The Rev. Dr. Martin Luther King Jr.
Inspirational civil rights leader left a great legacy, and more work to be done
When the Rev. Dr. Martin Luther King Jr. marched onto the national stage in the mid-1950s, the United States was a country beset by widespread racism and inequality.
Throughout the Deep South, whites and blacks ate in separate restaurants, there were white and "colored" drinking fountains and restrooms, blacks rode in the back of the bus, and white and black children attended segregated schools.
Nearly all across the country, discrimination was shamefully pervasive, and educational and economic opportunities were in short supply for most African-Americans.
However, within a decade of King's emergence on the civil rights scene, and largely because of his inspirational leadership, dramatic improvements had been made in the lives of African-Americans.
So this week, on the occasion of the 85th anniversary of his birth on Jan. 15, 1929, it is fitting to pay tribute to King's role in creating a better America and to the impressive legacy he has left.
King was a powerful orator who preached nonviolent, civil disobedience and equality for all people.
He was a charismatic figure who helped break down barriers and influence national leaders to pass sweeping civil rights legislation in the mid-1960s.
King brought the plight of southern blacks -- and the brutality of southern law enforcement agencies -- into the national consciousness in places like Montgomery and Birmingham, Ala.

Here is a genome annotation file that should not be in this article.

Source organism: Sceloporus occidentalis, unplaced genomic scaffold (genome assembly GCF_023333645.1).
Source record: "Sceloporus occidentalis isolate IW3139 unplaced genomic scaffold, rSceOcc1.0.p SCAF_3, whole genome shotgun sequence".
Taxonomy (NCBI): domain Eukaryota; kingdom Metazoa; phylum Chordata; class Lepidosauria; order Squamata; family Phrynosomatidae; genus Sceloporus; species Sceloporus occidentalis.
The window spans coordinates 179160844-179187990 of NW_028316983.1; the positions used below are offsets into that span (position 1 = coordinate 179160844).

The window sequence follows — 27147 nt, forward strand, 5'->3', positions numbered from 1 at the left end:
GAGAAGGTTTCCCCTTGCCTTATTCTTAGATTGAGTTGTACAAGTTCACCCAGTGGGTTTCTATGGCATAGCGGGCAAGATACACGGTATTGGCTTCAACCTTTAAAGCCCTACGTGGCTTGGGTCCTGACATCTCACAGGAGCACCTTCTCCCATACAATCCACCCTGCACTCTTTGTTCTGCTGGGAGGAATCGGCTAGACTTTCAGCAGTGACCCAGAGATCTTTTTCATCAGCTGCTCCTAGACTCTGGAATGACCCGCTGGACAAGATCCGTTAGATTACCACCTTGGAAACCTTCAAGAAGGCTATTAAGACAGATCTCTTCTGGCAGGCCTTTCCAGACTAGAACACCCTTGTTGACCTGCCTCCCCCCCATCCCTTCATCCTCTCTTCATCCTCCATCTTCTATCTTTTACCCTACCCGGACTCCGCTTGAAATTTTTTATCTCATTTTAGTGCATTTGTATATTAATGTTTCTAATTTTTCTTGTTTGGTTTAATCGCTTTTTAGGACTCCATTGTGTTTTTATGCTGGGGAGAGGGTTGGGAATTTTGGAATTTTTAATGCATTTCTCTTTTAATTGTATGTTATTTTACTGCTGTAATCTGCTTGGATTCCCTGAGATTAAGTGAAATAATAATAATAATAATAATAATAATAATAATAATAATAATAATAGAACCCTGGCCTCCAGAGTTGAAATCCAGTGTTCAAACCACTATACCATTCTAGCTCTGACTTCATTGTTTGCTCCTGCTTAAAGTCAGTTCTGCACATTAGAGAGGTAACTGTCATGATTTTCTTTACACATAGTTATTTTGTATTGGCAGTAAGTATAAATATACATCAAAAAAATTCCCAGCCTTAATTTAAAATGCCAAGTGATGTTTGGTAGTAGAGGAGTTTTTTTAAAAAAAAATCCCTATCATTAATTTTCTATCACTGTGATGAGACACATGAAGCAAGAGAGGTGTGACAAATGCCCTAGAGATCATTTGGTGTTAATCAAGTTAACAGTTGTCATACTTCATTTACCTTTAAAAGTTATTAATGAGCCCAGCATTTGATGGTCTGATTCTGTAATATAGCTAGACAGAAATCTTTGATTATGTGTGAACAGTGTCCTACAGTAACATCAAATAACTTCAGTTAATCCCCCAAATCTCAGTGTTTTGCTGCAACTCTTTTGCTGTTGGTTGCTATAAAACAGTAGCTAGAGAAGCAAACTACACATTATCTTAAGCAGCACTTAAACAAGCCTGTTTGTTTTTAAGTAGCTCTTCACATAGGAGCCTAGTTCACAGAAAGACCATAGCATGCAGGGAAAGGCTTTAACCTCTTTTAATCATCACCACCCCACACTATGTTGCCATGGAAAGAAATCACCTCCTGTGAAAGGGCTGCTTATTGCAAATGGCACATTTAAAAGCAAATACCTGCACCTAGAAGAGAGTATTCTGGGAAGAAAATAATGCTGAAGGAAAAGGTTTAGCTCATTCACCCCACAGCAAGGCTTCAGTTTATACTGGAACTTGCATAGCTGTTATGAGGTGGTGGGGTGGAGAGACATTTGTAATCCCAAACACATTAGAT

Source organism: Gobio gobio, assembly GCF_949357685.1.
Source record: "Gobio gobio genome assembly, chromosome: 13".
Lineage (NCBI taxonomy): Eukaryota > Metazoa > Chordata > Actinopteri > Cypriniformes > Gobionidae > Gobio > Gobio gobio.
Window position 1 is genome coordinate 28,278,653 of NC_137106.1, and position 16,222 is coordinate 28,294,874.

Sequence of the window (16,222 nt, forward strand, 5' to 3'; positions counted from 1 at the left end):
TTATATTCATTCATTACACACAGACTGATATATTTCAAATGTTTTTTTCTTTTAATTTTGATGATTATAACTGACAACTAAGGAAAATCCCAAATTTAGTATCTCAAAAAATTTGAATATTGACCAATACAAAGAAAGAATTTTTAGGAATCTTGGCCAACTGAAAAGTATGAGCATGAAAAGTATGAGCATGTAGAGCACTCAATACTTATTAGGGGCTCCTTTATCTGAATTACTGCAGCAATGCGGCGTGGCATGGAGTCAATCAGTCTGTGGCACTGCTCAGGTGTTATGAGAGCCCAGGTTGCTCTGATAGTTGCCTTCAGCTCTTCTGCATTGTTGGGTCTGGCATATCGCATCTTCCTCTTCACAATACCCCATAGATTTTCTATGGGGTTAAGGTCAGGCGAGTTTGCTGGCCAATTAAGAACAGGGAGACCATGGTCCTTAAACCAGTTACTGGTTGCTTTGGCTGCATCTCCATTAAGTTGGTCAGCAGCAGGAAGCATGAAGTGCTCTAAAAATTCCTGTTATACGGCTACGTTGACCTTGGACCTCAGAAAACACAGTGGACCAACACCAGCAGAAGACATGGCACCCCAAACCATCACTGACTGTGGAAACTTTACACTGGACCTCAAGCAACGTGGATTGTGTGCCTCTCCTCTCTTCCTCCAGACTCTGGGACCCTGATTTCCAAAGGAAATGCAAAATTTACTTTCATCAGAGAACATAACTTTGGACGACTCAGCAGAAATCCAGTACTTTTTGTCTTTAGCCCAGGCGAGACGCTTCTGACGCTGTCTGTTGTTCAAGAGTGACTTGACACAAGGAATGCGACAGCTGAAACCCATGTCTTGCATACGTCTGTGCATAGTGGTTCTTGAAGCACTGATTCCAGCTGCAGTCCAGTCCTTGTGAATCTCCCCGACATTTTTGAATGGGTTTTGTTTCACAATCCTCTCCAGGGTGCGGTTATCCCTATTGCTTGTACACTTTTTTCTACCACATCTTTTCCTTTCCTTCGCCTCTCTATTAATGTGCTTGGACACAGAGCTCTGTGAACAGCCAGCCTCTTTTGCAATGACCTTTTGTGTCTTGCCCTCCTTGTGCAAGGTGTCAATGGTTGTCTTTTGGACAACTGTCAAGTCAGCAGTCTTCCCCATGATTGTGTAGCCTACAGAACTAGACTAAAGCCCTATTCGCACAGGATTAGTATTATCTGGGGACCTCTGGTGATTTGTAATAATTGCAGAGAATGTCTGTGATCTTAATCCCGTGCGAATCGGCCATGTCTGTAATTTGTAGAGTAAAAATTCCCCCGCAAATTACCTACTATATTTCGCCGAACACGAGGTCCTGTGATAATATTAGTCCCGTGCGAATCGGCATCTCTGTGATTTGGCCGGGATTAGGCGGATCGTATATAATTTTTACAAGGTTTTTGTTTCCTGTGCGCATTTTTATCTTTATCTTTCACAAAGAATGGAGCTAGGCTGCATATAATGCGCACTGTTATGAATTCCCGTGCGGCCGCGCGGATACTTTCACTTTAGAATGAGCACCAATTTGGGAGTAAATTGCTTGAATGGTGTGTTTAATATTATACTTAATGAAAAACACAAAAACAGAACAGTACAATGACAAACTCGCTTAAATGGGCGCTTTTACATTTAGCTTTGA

And he inspired a whole nation with his legendary "I Have a Dream" speech during the 1963 March on Washington.
As much as any man, King deserves credit for the passage of the Civil Rights Act of 1964 and the Voting Rights Act of 1965, and for the increased awareness of the economic as well as racial inequality in this country.
Tragically, King's life was ended by an assassin's bullet on April 4, 1968, when he was just 39 years old and still had so much more to offer.
And sadly, there was -- and still is -- so much more to be done to create the America envisioned by King.
To be sure, the lives of millions of African-Americans were improved and continue to be better because of King's efforts.
But to this day, black Americans -- and other people of color -- still have fewer opportunities than white Americans in a host of ways, and far too much discrimination against African-Americans still exists in myriad forums, including the justice system and via the recent watering down of the Voting Rights Act by the Supreme Court.
King knew the road would be long and hard before America would become a land of equality.
On the night before he was assassinated, he made a prophetic speech.
"We've got some difficult times ahead," King told his followers. "But it doesn't matter to me now. Because I've been to the mountaintop ... and I've looked over. And I've seen the promised land.
"I may not get there with you," he said. "But I want you to know tonight that we, as a people, will get to the promised land."
In the spirit of the Rev. Dr. Martin Luther King Jr., it is incumbent on all who believe in his cause to carry on with his work until his dream is truly a reality.